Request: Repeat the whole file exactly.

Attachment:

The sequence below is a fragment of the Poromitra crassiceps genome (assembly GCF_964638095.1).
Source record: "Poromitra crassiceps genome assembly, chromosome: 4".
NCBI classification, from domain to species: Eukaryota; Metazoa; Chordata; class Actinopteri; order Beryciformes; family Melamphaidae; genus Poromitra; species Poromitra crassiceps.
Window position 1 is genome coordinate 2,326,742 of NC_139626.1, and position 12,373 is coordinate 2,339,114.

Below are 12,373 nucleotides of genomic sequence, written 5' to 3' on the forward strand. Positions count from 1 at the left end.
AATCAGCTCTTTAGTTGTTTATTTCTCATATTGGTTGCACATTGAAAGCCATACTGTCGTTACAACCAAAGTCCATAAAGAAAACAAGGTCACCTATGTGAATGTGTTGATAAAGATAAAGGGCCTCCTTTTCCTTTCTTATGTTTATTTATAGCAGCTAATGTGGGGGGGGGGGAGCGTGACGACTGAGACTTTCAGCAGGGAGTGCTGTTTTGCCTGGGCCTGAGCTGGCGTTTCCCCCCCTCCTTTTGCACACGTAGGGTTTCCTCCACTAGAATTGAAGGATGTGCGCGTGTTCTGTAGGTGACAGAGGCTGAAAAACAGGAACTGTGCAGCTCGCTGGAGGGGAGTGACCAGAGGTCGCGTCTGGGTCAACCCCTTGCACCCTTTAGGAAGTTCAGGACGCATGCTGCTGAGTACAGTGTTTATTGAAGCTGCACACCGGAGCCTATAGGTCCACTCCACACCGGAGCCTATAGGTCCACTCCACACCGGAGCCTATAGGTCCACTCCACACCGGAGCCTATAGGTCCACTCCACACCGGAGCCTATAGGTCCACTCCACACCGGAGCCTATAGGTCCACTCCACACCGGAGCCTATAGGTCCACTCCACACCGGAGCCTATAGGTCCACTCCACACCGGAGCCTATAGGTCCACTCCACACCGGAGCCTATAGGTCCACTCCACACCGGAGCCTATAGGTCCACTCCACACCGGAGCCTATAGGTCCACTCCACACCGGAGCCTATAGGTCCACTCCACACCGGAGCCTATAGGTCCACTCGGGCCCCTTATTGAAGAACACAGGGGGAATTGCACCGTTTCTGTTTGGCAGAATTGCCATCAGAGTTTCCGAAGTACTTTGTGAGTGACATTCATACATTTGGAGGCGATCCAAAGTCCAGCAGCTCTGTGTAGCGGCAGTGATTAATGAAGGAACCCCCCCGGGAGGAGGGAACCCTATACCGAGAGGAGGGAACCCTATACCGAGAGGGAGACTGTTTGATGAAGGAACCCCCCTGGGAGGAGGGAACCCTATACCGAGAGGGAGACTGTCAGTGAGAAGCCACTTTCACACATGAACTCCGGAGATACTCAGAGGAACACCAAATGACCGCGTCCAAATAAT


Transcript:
The sequence below is a fragment of the Poromitra crassiceps genome (assembly GCF_964638095.1).
Source record: "Poromitra crassiceps genome assembly, chromosome: 4".
NCBI classification, from domain to species: Eukaryota; Metazoa; Chordata; class Actinopteri; order Beryciformes; family Melamphaidae; genus Poromitra; species Poromitra crassiceps.
Window position 1 is genome coordinate 2,326,742 of NC_139626.1, and position 12,373 is coordinate 2,339,114.

Below are 12,373 nucleotides of genomic sequence, written 5' to 3' on the forward strand. Positions count from 1 at the left end.
AATCAGCTCTTTAGTTGTTTATTTCTCATATTGGTTGCACATTGAAAGCCATACTGTCGTTACAACCAAAGTCCATAAAGAAAACAAGGTCACCTATGTGAATGTGTTGATAAAGATAAAGGGCCTCCTTTTCCTTTCTTATGTTTATTTATAGCAGCTAATGTGGGGGGGGGGGAGCGTGACGACTGAGACTTTCAGCAGGGAGTGCTGTTTTGCCTGGGCCTGAGCTGGCGTTTCCCCCCCTCCTTTTGCACACGTAGGGTTTCCTCCACTAGAATTGAAGGATGTGCGCGTGTTCTGTAGGTGACAGAGGCTGAAAAACAGGAACTGTGCAGCTCGCTGGAGGGGAGTGACCAGAGGTCGCGTCTGGGTCAACCCCTTGCACCCTTTAGGAAGTTCAGGACGCATGCTGCTGAGTACAGTGTTTATTGAAGCTGCACACCGGAGCCTATAGGTCCACTCCACACCGGAGCCTATAGGTCCACTCCACACCGGAGCCTATAGGTCCACTCCACACCGGAGCCTATAGGTCCACTCCACACCGGAGCCTATAGGTCCACTCCACACCGGAGCCTATAGGTCCACTCCACACCGGAGCCTATAGGTCCACTCCACACCGGAGCCTATAGGTCCACTCCACACCGGAGCCTATAGGTCCACTCCACACCGGAGCCTATAGGTCCACTCCACACCGGAGCCTATAGGTCCACTCCACACCGGAGCCTATAGGTCCACTCCACACCGGAGCCTATAGGTCCACTCCACACCGGAGCCTATAGGTCCACTCGGGCCCCTTATTGAAGAACACAGGGGGAATTGCACCGTTTCTGTTTGGCAGAATTGCCATCAGAGTTTCCGAAGTACTTTGTGAGTGACATTCATACATTTGGAGGCGATCCAAAGTCCAGCAGCTCTGTGTAGCGGCAGTGATTAATGAAGGAACCCCCCCGGGAGGAGGGAACCCTATACCGAGAGGAGGGAACCCTATACCGAGAGGGAGACTGTTTGATGAAGGAACCCCCCTGGGAGGAGGGAACCCTATACCGAGAGGGAGACTGTCAGTGAGAAGCCACTTTCACACATGAACTCCGGAGATACTCAGAGGAACACCAAATGACCGCGTCCAAATAAT